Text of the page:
Conveniently, I also missed the lessons on how to be self-conscious, thus preserving my love of brightly-colored stretch leggings and extra-large t-shirts from the science fair. That’s how I reached the decision to adjust for cold weather by wearing red stirrup pants with my new lavender dress.
This was the day my balloon of blissful ignorance began to leak and I begged my mom to buy me a pair of jeans. This was also the same classmate who, a few weeks later, took advantage of our napping substitute teacher to wrap masking tape around my eyes and drag me across the floor by my braided hair, so I got those lessons in self-consciousness after all.
Anyway, my continuing lack of fashion standards makes clothes shopping an ordeal that I only attempt when all of my existing garments develop enough holes to be used for draining pasta. Paralyzing anxiety about the term “business casual” couples with my ingrained unwillingness to spend more than $20 on anything short of a life-saving appendectomy.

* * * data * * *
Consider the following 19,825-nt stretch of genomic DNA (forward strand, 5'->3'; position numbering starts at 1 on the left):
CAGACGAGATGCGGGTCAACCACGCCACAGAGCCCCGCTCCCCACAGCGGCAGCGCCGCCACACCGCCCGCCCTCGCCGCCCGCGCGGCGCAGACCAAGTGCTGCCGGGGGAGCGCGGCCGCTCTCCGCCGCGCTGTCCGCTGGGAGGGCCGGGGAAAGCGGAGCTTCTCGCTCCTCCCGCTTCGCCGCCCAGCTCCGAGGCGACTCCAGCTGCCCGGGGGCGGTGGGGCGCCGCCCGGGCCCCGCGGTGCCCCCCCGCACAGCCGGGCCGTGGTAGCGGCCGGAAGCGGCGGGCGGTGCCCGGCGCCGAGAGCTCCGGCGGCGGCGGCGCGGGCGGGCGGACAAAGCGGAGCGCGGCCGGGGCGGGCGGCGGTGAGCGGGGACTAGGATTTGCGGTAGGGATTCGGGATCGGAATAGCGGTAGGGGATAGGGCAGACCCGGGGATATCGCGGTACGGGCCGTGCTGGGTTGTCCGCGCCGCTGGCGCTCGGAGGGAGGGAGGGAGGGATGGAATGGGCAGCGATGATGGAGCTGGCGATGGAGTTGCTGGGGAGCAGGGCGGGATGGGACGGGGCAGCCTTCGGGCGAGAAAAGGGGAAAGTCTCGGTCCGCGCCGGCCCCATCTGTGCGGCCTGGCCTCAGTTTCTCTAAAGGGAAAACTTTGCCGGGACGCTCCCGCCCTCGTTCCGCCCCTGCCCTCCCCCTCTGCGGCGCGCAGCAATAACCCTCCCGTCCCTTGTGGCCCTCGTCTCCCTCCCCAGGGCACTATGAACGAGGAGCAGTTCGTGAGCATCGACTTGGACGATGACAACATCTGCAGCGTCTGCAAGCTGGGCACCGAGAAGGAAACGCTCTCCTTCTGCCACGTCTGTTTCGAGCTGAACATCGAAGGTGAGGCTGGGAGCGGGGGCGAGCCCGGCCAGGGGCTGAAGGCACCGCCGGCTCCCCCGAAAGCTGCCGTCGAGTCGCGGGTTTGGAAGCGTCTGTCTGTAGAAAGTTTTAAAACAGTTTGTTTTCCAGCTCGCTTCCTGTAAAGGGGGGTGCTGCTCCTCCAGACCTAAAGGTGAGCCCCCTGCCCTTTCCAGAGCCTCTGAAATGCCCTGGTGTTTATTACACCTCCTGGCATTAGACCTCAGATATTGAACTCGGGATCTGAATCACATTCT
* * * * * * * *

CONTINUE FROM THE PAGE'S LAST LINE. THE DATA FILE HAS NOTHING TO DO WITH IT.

On top of that, I primarily shop at discount superstores that require you to navigate around the 87% of the options that proclaim either “Hootchie Mama” or “Thanks for coming to my retirement party.”
I am also not big on shopping when it comes to gifts for non-relatives approximately my own age. I have no ability to determine maturity-level-appropriate presents. I also can’t use the “buy something you would like to receive” metric anymore because I would just get everyone Play-Doh, and anyone who has invited me to a previous birthday party already has some.
(Two-hour intermission while I browse the Play-Doh website. Did you know there’s one with confetti in it? You can also buy it by the pound, or teach children to inject it into dogs.)
Ultimately, the only shopping I really enjoy is at the grocery store. While I’m there I can imagine myself as the kind of person who prepares mouthwatering delicacies instead of just smearing things with peanut butter.
That’s how I end up with a pantry full of orphaned crab meat and saffron and a kitchen spattered in Cement of Béchamel Sauce.